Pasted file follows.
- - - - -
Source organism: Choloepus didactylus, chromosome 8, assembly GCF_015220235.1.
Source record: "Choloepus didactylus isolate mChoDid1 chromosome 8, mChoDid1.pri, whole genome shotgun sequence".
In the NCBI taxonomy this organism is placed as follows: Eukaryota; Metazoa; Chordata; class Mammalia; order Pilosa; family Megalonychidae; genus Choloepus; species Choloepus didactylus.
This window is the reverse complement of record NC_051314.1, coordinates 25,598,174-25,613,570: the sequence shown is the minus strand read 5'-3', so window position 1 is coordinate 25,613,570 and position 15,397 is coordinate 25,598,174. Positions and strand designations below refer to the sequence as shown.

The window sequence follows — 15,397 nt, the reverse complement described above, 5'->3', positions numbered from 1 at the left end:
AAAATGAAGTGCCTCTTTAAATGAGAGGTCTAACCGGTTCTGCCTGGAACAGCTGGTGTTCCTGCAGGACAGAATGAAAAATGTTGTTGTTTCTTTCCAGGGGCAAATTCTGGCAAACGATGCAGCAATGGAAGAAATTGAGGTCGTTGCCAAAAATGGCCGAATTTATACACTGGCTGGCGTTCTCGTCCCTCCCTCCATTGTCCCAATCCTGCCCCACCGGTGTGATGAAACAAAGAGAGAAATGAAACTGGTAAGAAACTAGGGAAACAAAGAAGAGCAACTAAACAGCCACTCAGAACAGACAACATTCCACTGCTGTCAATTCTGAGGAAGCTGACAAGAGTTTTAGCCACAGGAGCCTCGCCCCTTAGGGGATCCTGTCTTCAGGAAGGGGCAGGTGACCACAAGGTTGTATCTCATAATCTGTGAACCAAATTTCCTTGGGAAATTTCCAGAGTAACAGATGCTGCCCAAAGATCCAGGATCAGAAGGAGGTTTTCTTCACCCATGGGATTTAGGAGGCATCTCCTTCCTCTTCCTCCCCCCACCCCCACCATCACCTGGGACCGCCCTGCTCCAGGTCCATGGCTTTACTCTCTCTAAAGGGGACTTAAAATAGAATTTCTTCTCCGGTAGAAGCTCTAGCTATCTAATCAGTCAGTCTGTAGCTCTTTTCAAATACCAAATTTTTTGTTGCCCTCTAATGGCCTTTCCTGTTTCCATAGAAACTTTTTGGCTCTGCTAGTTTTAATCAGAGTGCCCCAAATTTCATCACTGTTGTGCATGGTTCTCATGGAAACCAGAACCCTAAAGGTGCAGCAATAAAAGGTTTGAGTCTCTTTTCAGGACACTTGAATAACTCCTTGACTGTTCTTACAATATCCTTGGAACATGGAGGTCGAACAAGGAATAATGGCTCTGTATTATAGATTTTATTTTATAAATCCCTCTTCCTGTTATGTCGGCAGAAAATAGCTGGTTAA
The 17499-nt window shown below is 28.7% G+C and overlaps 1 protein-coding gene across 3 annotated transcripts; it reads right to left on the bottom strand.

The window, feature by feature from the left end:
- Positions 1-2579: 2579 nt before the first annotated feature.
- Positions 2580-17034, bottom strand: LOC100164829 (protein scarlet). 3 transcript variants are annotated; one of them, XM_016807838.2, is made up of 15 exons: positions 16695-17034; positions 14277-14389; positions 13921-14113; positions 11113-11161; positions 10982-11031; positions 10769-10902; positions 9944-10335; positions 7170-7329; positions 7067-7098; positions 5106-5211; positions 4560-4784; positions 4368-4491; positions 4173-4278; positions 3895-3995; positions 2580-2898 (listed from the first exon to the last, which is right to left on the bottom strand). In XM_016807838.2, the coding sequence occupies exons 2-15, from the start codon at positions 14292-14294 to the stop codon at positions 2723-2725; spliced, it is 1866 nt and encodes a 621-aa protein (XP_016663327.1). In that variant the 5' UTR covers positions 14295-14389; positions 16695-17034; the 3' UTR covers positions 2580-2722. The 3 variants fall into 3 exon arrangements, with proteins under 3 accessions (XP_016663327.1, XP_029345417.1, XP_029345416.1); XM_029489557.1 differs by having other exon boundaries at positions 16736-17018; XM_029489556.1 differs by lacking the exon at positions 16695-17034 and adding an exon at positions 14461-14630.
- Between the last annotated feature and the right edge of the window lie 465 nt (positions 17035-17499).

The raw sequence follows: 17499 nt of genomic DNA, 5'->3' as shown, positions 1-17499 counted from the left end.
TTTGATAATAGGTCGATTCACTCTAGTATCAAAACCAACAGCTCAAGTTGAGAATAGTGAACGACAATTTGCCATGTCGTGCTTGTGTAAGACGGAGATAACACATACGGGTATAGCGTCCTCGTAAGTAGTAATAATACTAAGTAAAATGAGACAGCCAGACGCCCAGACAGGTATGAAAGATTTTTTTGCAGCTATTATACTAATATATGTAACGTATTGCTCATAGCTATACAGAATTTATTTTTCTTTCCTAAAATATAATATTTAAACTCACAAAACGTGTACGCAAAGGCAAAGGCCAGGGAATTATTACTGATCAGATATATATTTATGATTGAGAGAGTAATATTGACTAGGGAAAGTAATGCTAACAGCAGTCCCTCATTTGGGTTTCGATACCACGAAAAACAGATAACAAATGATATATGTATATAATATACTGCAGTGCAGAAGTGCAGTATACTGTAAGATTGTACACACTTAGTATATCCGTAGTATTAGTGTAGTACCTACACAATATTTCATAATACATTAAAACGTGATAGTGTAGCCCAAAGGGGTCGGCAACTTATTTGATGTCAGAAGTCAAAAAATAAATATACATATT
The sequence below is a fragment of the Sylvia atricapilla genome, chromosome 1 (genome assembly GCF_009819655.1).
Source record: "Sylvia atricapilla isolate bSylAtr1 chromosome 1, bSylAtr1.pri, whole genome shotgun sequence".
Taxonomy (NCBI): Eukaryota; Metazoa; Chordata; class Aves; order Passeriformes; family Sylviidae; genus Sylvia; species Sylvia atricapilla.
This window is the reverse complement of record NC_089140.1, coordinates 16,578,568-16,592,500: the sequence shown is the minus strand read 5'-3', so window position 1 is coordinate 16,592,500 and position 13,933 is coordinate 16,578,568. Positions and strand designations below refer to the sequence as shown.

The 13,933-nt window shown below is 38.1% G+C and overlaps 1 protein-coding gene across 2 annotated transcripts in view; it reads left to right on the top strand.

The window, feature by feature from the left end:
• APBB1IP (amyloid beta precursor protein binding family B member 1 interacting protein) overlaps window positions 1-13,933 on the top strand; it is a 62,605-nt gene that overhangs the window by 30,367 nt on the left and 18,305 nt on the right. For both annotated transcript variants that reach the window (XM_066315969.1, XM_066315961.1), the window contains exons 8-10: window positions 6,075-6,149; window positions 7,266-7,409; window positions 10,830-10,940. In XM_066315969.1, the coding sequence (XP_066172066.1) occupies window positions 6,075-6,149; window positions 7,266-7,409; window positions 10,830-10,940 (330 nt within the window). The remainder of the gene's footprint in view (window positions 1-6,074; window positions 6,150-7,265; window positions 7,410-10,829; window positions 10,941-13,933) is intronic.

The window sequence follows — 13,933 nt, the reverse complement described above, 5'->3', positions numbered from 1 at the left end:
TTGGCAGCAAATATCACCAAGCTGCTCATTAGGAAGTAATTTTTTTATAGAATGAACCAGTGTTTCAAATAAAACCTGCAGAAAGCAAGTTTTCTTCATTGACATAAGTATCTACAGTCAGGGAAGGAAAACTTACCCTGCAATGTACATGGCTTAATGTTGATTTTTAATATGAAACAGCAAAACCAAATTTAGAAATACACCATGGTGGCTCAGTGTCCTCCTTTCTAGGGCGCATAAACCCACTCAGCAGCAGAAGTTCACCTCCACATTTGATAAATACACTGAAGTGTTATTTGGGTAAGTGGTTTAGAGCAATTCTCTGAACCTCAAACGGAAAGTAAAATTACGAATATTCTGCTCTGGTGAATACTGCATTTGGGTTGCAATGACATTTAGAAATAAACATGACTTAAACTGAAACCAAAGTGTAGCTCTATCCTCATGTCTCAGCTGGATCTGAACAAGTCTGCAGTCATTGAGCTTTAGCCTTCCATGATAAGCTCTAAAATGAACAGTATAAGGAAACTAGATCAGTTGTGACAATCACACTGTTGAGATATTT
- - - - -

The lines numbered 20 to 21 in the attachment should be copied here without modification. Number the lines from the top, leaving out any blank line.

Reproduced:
• APBB1IP (amyloid beta precursor protein binding family B member 1 interacting protein) overlaps window positions 1-13,933 on the top strand; it is a 62,605-nt gene that overhangs the window by 30,367 nt on the left and 18,305 nt on the right. For both annotated transcript variants that reach the window (XM_066315969.1, XM_066315961.1), the window contains exons 8-10: window positions 6,075-6,149; window positions 7,266-7,409; window positions 10,830-10,940. In XM_066315969.1, the coding sequence (XP_066172066.1) occupies window positions 6,075-6,149; window positions 7,266-7,409; window positions 10,830-10,940 (330 nt within the window). The remainder of the gene's footprint in view (window positions 1-6,074; window positions 6,150-7,265; window positions 7,410-10,829; window positions 10,941-13,933) is intronic.

The window sequence follows — 13,933 nt, the reverse complement described above, 5'->3', positions numbered from 1 at the left end: